Strategies

Policies and programs that work

10 Strategies
Clear all

Internet-based tobacco cessation interventions

Use websites, computer programs, and other electronic means to provide information, strategies, or behavioral support to tobacco users who want to quit, sometimes with counseling or pharmacotherapy
Scientifically Supported
  • Tobacco Use

Mass media campaigns against tobacco use

Use broad media-based efforts to educate large groups of current and potential tobacco users about the dangers of tobacco use
Scientifically Supported
  • Tobacco Use

Smoke-free policies for indoor areas

Implement private sector rules or public sector regulations that prohibit smoking indoors or restrict it to designated, often outdoor, areas
Scientifically Supported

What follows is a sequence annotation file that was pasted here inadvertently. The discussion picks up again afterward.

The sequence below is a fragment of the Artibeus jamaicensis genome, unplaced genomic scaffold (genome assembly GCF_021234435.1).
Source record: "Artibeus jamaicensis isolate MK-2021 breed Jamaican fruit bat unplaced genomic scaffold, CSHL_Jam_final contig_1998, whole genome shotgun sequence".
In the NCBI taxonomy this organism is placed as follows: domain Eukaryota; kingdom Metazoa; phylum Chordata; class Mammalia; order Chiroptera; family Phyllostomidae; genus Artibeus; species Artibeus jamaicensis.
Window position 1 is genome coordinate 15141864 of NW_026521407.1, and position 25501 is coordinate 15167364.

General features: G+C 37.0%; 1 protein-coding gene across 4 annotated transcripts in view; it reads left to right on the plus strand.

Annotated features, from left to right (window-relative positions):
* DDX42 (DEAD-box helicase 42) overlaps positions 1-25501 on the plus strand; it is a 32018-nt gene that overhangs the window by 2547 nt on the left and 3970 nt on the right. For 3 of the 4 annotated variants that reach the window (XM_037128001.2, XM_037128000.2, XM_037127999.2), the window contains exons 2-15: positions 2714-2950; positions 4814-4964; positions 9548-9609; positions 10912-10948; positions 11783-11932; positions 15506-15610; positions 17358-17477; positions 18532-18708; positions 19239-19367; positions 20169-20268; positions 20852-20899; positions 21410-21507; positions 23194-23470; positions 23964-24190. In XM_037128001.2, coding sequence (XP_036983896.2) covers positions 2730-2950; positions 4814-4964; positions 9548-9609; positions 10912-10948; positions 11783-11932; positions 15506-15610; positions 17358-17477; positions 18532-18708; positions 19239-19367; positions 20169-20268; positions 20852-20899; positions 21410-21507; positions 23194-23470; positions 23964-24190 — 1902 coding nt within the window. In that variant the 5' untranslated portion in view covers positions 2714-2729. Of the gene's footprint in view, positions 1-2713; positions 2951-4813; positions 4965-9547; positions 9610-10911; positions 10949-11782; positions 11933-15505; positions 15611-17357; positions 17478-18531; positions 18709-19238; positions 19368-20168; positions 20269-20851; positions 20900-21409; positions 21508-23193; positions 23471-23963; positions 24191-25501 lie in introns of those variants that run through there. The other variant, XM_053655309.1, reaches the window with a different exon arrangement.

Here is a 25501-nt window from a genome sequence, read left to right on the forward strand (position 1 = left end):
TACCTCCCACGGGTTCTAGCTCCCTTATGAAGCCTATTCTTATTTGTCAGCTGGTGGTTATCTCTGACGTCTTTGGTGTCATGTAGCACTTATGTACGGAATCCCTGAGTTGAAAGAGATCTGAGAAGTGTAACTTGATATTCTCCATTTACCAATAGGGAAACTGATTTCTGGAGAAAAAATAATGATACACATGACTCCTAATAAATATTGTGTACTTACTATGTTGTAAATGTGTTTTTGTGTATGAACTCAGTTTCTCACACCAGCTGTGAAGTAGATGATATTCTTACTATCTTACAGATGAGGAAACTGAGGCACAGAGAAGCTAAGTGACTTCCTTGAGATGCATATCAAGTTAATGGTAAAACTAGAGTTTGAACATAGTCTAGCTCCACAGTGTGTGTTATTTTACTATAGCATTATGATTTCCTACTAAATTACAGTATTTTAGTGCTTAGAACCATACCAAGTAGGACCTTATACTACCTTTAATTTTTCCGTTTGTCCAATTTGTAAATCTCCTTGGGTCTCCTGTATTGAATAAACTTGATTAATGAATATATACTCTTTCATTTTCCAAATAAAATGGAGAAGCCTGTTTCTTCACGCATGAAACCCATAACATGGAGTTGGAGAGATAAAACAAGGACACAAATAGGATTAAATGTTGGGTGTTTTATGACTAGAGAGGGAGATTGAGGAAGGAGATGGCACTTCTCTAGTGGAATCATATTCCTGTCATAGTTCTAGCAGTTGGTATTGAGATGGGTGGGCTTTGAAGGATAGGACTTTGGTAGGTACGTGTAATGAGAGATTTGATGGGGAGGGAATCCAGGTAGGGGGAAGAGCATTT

• Tobacco Use

Statewide comprehensive tobacco programs

Coordinate state and community-level cessation and prevention interventions and provide information on the dangers of tobacco using a combination of educational, regulatory, clinical, social, and economic strategies
Scientifically Supported
  • Tobacco Use

Tobacco cessation contests

Encourage participants to quit using tobacco on a set date or during a specific time period and give successful participants a chance to win financial rewards or other prizes; often called Quit & win contests
Insufficient Evidence
  • Tobacco Use

Tobacco cessation therapy affordability

Reduce patients’ out-of-pocket costs for cessation therapies such as nicotine replacement therapy (NRT) and cessation counseling participation
Scientifically Supported
  • Tobacco Use

Tobacco quitlines

Deliver phone-based behavioral counseling for tobacco users who want to quit with follow-up calls scheduled proactively following initial contact
Scientifically Supported
  • Tobacco Use

Tobacco taxes

Increase tobacco per unit prices through taxes at the federal, state, or local level
Scientifically Supported
  • Tobacco Use